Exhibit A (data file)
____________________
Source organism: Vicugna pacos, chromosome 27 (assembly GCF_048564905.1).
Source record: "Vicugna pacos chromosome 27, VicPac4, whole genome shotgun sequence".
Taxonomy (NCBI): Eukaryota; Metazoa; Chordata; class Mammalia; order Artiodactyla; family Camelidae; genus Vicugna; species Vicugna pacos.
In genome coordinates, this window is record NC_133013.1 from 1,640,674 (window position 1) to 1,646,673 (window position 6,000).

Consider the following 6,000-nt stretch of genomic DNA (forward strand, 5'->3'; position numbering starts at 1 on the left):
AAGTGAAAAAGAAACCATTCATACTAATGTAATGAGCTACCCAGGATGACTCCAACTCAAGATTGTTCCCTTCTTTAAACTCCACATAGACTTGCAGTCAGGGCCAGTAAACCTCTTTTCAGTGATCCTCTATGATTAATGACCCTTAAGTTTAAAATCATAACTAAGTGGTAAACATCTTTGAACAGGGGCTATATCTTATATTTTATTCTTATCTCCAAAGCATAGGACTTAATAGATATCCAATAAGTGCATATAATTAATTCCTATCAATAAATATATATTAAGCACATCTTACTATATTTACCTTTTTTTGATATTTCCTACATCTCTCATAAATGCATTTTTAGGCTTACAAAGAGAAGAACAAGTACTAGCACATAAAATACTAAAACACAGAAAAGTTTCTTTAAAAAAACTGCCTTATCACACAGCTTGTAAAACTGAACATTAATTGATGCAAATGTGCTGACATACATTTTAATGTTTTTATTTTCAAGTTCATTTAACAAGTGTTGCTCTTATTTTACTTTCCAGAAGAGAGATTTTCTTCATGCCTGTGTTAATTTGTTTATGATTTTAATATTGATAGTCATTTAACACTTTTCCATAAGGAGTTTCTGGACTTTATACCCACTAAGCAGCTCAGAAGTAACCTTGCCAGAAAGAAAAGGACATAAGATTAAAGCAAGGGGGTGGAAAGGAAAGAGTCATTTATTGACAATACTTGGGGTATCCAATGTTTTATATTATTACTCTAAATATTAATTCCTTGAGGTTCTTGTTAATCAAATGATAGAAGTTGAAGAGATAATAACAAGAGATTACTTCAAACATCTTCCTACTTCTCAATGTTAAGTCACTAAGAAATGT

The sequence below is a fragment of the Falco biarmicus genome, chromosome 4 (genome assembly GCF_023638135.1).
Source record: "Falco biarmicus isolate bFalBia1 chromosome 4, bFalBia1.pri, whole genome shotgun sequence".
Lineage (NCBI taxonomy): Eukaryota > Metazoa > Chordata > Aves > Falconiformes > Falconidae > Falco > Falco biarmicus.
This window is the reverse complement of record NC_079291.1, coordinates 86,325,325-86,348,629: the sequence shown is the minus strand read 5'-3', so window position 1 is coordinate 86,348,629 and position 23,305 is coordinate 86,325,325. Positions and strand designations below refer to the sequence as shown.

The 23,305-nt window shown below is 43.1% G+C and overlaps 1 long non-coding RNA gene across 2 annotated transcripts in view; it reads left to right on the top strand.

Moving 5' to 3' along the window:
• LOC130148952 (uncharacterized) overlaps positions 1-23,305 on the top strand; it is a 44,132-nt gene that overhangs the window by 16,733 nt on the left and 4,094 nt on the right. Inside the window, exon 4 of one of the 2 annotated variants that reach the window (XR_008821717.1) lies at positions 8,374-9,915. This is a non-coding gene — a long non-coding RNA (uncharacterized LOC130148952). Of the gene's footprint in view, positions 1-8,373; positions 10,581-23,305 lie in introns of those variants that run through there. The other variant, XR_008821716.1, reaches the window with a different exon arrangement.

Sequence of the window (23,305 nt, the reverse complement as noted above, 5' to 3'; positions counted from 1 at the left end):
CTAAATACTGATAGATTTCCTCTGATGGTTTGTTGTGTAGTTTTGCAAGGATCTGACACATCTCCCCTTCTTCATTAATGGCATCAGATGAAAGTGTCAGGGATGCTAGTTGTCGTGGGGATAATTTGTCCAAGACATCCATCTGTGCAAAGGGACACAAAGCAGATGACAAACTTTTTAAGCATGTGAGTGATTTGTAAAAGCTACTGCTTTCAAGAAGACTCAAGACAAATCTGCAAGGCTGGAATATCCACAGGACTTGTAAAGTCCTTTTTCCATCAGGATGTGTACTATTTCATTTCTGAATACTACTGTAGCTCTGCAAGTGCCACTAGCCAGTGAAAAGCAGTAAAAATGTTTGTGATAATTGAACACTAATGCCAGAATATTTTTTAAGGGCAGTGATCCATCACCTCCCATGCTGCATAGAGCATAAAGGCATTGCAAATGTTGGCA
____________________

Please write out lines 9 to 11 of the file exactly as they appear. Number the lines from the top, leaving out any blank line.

Lineage (NCBI taxonomy): Eukaryota > Metazoa > Chordata > Aves > Falconiformes > Falconidae > Falco > Falco biarmicus.
This window is the reverse complement of record NC_079291.1, coordinates 86,325,325-86,348,629: the sequence shown is the minus strand read 5'-3', so window position 1 is coordinate 86,348,629 and position 23,305 is coordinate 86,325,325. Positions and strand designations below refer to the sequence as shown.

The 23,305-nt window shown below is 43.1% G+C and overlaps 1 long non-coding RNA gene across 2 annotated transcripts in view; it reads left to right on the top strand.